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Environmental and Forensic Geochemistry (10002.2)

Level: Level 3 - Undergraduate Advanced Unit
Credit Points: 3
HECS Bands: 2, 4
Faculty: Faculty of Science and Technology
Discipline: Academic Program Area - Science

Availability

    Unit Outlines

    To view your Unit Outline, click View to log in to MyUC and access this information, or visit your unit's online teaching site.

    • Semester 1, 2018, ON-CAMPUS, BRUCE (182118) - View
    • Semester 1, 2017, ON-CAMPUS, BRUCE (165938) - View
    • Semester 1, 2016, ON-CAMPUS, BRUCE (155948) - View

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    Syllabus

    The unit aims to give the students appreciation of the complexity and spatial (geo) chemical connectedness of the geosphere with the bio- and anthroposphere including beneficial and problematic outcomes. To achieve this, the students will be introduced to earth processes, geochemical cycles, analytical methods, spatial interpretation tools, in combination with examples from mineral exploration, environmental pollution, toxicity, legal frameworks governing pollution and a range of forensic applications.

    Learning Outcomes

    On successful completion of this unit, students will be able to:

    1. Express an extended knowledge of geochemistry and its practical application in resource exploration, environmental assessment and monitoring and forensic applications (graduates need to understand complex natural systems);

    2. Demonstrate knowledge of current sampling and analytical techniques for geochemical exploration, forensic environmental casework and pollution monitoring and rehabilitation (graduates need to use up to date methods);

    3. Demonstrate practical skills in filed sampling, sample preparation and analysis of appropriate sample media (graduates need to be hands on);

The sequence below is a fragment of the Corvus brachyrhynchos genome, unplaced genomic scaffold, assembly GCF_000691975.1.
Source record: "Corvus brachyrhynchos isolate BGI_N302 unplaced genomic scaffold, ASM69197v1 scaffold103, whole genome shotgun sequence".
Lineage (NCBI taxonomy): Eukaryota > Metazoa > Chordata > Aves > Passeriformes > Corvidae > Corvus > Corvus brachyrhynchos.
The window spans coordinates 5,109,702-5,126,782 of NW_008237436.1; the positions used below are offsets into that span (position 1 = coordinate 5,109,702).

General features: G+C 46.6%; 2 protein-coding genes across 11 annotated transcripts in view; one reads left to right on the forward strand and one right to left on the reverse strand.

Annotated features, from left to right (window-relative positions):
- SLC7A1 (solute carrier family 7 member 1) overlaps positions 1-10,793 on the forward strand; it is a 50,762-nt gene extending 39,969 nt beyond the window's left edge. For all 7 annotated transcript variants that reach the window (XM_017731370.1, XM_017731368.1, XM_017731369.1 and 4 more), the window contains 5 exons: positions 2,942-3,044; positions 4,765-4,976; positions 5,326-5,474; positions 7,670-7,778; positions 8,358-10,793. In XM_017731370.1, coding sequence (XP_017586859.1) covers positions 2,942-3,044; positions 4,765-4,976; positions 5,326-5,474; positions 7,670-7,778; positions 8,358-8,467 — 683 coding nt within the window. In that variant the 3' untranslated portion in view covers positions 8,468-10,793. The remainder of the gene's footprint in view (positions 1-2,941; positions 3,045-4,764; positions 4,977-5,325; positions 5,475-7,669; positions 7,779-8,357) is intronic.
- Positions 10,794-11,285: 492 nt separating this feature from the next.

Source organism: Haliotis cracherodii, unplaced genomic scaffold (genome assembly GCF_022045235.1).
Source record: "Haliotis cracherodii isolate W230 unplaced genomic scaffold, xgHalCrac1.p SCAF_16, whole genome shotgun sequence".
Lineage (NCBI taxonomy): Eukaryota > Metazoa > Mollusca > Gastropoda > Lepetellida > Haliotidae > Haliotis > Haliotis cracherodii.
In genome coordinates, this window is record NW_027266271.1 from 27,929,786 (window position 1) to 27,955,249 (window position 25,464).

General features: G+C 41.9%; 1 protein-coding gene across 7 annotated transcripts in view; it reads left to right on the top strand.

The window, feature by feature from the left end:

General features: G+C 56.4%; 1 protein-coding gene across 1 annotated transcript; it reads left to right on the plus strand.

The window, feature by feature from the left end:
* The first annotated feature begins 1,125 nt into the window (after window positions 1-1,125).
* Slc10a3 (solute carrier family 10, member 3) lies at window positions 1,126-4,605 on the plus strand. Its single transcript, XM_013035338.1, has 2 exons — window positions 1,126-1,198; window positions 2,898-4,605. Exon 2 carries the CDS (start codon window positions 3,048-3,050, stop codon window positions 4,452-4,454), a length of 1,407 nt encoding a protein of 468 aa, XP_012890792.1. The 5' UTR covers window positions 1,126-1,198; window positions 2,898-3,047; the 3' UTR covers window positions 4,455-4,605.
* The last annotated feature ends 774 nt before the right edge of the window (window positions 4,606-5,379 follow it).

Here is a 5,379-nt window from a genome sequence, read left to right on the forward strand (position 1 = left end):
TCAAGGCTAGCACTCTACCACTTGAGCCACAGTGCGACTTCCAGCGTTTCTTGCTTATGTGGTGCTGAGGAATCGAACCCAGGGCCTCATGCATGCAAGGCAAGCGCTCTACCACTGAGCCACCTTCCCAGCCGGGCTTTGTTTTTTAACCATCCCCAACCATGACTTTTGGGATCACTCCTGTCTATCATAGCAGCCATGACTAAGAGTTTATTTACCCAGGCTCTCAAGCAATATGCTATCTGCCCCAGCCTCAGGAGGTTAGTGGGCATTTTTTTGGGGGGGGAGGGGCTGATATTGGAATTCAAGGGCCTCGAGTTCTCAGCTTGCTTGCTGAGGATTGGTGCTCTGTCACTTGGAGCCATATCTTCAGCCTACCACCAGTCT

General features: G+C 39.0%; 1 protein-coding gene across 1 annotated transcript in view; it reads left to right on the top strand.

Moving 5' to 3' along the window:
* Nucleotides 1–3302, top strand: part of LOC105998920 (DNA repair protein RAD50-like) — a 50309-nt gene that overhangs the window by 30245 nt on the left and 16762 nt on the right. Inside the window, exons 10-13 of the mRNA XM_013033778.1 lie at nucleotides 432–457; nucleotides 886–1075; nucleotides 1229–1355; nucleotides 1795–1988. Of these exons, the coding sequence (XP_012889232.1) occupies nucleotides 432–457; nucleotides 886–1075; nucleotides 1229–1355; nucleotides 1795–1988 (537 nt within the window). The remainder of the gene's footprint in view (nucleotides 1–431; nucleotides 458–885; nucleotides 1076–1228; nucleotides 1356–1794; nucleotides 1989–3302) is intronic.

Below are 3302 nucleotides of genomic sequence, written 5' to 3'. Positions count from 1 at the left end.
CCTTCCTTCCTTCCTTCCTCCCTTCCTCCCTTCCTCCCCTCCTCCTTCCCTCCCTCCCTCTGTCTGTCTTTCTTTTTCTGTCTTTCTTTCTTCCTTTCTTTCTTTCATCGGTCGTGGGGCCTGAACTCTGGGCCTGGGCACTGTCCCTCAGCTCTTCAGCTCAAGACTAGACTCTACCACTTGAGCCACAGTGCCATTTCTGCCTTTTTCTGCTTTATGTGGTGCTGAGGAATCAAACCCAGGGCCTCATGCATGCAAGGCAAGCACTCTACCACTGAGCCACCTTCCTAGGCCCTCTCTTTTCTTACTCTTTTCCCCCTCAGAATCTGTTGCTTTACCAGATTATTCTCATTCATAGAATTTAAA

4. Apply skills in comprehensive use and assessment of spatial geochemical data, including quality assessment and quality control (graduates often work with large data sets and maps and does need to be confident statisticians and GIS users);

    5. Express an opinion in the field of environmental forensic science, in the form of a written case report, with confidence and clarity (graduates are often called to give evidence in court);

    6. Work with others as part of a group (students will need to allocate tasks among group members to complete a case report for the environmental forensic case study);

    7. Demonstrate the ability to cope with uncertainty (an expert opinion in a courtroom is always challenged and you will need to be able to communicate uncertainty in your findings);

    8. Act responsibly, ethically and with integrity in the context of environmental forensic science (court room evidence must be as unbiased as possible with rigorous chain-of custody requirements for handling of exhibits); and

    9. Demonstrate confidence in themselves and their own skills and knowledge (graduates may need to be able to provide evidence in court and convince a jury of their competence).

    Assessment Items

    Contact Hours

    4 hours of tutorials and/or labs per week and a 2 hour online flipped lecture.

    Prerequisites

    8043 Analytical Chemistry.

    Corequisites

    None.

    Assumed Knowledge

    Basic statistics.

    Incompatible Units

    8248 Environmental Forensic Science AND 8100 Applied Geochemistry.

    Equivalent Units

    8248 Environmental Forensic Science AND 8100 Applied Geochemistry.



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